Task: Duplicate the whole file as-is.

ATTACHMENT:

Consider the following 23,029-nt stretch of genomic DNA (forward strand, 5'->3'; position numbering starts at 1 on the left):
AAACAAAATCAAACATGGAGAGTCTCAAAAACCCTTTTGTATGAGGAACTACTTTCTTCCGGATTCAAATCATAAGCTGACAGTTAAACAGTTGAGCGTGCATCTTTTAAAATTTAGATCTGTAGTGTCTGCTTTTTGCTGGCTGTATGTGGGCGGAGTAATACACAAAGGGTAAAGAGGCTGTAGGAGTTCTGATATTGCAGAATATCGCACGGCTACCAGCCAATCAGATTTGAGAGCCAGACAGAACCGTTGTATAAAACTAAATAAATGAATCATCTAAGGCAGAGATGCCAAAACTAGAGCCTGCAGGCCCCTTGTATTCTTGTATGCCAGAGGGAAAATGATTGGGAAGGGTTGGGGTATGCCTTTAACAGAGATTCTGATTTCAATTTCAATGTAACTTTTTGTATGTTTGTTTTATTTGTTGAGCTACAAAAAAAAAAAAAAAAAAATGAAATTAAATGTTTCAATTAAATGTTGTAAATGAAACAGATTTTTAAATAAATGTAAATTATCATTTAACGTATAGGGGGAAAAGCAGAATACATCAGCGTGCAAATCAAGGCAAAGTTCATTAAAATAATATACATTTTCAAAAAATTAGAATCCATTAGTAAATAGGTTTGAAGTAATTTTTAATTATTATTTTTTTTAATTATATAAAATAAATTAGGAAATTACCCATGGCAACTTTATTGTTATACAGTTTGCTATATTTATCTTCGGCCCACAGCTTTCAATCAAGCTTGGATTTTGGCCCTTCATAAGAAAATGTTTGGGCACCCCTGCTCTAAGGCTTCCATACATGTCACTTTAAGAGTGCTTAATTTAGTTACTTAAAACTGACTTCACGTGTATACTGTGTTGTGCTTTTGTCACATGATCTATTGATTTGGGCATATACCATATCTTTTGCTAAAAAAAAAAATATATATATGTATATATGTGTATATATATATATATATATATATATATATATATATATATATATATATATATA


Consider the following 23,029-nt stretch of genomic DNA (forward strand, 5'->3'; position numbering starts at 1 on the left):
AAACAAAATCAAACATGGAGAGTCTCAAAAACCCTTTTGTATGAGGAACTACTTTCTTCCGGATTCAAATCATAAGCTGACAGTTAAACAGTTGAGCGTGCATCTTTTAAAATTTAGATCTGTAGTGTCTGCTTTTTGCTGGCTGTATGTGGGCGGAGTAATACACAAAGGGTAAAGAGGCTGTAGGAGTTCTGATATTGCAGAATATCGCACGGCTACCAGCCAATCAGATTTGAGAGCCAGACAGAACCGTTGTATAAAACTAAATAAATGAATCATCTAAGGCAGAGATGCCAAAACTAGAGCCTGCAGGCCCCTTGTATTCTTGTATGCCAGAGGGAAAATGATTGGGAAGGGTTGGGGTATGCCTTTAACAGAGATTCTGATTTCAATTTCAATGTAACTTTTTGTATGTTTGTTTTATTTGTTGAGCTACAAAAAAAAAAAAAAAAAAATGAAATTAAATGTTTCAATTAAATGTTGTAAATGAAACAGATTTTTAAATAAATGTAAATTATCATTTAACGTATAGGGGGAAAAGCAGAATACATCAGCGTGCAAATCAAGGCAAAGTTCATTAAAATAATATACATTTTCAAAAAATTAGAATCCATTAGTAAATAGGTTTGAAGTAATTTTTAATTATTATTTTTTTTAATTATATAAAATAAATTAGGAAATTACCCATGGCAACTTTATTGTTATACAGTTTGCTATATTTATCTTCGGCCCACAGCTTTCAATCAAGCTTGGATTTTGGCCCTTCATAAGAAAATGTTTGGGCACCCCTGCTCTAAGGCTTCCATACATGTCACTTTAAGAGTGCTTAATTTAGTTACTTAAAACTGACTTCACGTGTATACTGTGTTGTGCTTTTGTCACATGATCTATTGATTTGGGCATATACCATATCTTTTGCTAAAAAAAAAAATATATATATGTATATATGTGTATATATATATATATATATATATATATATATATATATATATATATATATATA